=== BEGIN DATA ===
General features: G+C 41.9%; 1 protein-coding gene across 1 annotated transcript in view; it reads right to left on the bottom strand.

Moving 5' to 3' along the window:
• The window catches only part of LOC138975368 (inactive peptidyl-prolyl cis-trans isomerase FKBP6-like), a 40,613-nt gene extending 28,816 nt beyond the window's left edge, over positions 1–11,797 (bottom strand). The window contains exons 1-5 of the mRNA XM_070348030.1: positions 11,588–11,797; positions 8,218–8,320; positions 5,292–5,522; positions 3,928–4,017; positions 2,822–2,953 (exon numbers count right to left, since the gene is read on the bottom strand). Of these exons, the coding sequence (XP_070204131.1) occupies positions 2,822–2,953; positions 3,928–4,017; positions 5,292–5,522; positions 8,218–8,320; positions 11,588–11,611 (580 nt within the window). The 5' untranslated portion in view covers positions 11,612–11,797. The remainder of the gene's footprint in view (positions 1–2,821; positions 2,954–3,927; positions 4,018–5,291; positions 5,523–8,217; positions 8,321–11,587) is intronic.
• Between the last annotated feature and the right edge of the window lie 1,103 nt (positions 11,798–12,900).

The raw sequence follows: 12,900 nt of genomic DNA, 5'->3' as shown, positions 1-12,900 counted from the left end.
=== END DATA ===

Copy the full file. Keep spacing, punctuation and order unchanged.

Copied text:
General features: G+C 41.9%; 1 protein-coding gene across 1 annotated transcript in view; it reads right to left on the bottom strand.

Moving 5' to 3' along the window:
• The window catches only part of LOC138975368 (inactive peptidyl-prolyl cis-trans isomerase FKBP6-like), a 40,613-nt gene extending 28,816 nt beyond the window's left edge, over positions 1–11,797 (bottom strand). The window contains exons 1-5 of the mRNA XM_070348030.1: positions 11,588–11,797; positions 8,218–8,320; positions 5,292–5,522; positions 3,928–4,017; positions 2,822–2,953 (exon numbers count right to left, since the gene is read on the bottom strand). Of these exons, the coding sequence (XP_070204131.1) occupies positions 2,822–2,953; positions 3,928–4,017; positions 5,292–5,522; positions 8,218–8,320; positions 11,588–11,611 (580 nt within the window). The 5' untranslated portion in view covers positions 11,612–11,797. The remainder of the gene's footprint in view (positions 1–2,821; positions 2,954–3,927; positions 4,018–5,291; positions 5,523–8,217; positions 8,321–11,587) is intronic.
• Between the last annotated feature and the right edge of the window lie 1,103 nt (positions 11,798–12,900).

The raw sequence follows: 12,900 nt of genomic DNA, 5'->3' as shown, positions 1-12,900 counted from the left end.